Making women’s voices heard in Bogotá

Angela Anzola

Image: Angela with groups of women who promote bicycle use as a sustainable form of transport

Both before and after the MPP, Angela Anzola, MPP Class of 2014, has shaped policy to create a fairer society for disadvantaged groups in Colombia. “When I started working in the Colombian government I was an advisor to the Vice-Minister of Education. I subsequently worked on peace negotiations, worked to promote the rights of the victims of the armed conflict, and I now focus on women’s rights. My career has spread across many areas, but I really believe that inequality is one of the biggest issues in Colombia. This has been the constant focus of my work – finding different ways to achieve equality across a variety of fields.”

From 2016 to early 2018, Angela held the position of High Counsellor for Victims Rights, Peace and Reconciliation for the Mayor of Bogotá, working on policies to aid those affected by armed conflict. A particular highlight for her during that time was the establishment of a public fund to give access to higher education to victims of armed conflict. In a decentralised country like Colombia, it was a great achievement to foster collaboration between the national government and city authorities. The fund goes beyond simply financing further study by offering both psychological help, and support with the transition to urban life.

“Not only have the victims suffered as a result of the conflict, having to relocate to a city can also be a massive upheaval for rural inhabitants. Often, they need to acquire basic skills for city living, like using public transport, and can also feel overwhelmed by the opportunity to study. At the High Counsellorship we help them to overcome setbacks and encourage them to keep going.”

Angela is now the head of the District Secretariat for Women’s Affairs, which was created in 2012. Her team works with women’s groups from across the 20 boroughs of Bogotá to help them translate their ideas and intentions into workable public policy.

Other responsibilities of the Secretariat include creating safe houses for women, where they and their children can escape threats to their lives, while gaining an education and benefiting from psychological counselling and legal advice. The people protected within these safe houses so far include survivors of gender-based violence, their children and other family members who depend on them.

Besides providing shelter in extreme cases, the Secretariat also offers free legal counselling for women who are experiencing any type of gender-based violence. Through Local Centres for Equal Opportunities for Women the Secretariat provides its services to women at a local level, along with a safe space for them to gather. Among the various activities that take place at the Centres, there are free courses, and workshops about sexual and reproductive rights. The Secretariat also provides a hotline, which has highly-trained staff available 24/7 for women seeking information, resources and a safe space to talk about gender-based violence.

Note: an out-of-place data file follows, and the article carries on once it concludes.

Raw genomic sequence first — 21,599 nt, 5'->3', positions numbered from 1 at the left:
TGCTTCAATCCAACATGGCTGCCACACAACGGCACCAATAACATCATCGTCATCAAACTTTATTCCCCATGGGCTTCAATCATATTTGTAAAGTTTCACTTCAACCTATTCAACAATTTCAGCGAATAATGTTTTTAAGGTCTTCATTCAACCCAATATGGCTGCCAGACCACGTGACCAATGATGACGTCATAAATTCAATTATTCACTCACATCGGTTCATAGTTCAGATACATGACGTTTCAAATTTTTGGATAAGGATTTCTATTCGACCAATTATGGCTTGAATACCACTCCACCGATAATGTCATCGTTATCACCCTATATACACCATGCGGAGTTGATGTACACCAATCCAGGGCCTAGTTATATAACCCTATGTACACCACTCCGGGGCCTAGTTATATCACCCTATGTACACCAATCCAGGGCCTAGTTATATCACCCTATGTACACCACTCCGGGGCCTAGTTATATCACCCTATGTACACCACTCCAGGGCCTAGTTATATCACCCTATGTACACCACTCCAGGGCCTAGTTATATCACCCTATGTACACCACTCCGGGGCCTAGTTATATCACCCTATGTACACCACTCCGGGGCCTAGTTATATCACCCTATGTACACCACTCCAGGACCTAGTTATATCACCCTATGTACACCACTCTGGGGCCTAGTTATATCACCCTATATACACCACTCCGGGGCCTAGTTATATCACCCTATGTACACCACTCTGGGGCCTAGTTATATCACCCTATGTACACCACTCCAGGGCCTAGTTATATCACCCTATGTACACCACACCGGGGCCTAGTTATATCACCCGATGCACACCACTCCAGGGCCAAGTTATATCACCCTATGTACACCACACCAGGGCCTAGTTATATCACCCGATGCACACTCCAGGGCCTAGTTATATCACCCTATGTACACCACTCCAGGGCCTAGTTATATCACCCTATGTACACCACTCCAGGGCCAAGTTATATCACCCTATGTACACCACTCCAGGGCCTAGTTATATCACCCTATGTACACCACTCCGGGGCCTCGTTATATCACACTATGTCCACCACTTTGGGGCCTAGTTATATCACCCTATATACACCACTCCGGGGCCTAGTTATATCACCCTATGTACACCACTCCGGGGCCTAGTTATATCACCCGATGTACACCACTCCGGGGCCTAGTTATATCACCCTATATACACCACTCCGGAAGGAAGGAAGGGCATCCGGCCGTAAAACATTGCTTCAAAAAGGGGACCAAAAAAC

Angela Anzola and a policewoman in BogotáAngela works with a team of over 70 lawyers, all specialised in gender cases, who endeavour to get justice for women who have been victims of violence and abuse but can’t afford to pay for a lawyer. “The initiative has had an exceptional success rate. It represents a culture change in favour of women in our society.”

Throughout her policy work, Angela has drawn on her experiences at the Blavatnik School. “The MPP allows you to focus on areas of interest. I used the option modules to develop my knowledge of security issues. Sessions with expert practitioners brought the concepts we studied to life – we met people in office who explained how theory translated into reality.”

An understanding of the importance of science in all areas of policy is another way in which she benefited from the course. “Many public servants don’t have detailed knowledge of global issues such as climate change, which should be at the top of everyone’s agenda. In my work with women’s groups, I aim to keep environmental issues in mind whenever possible. We are helping women have an impact on how their city is defined, while remaining sensitive to the impact on the environment.”

April 2018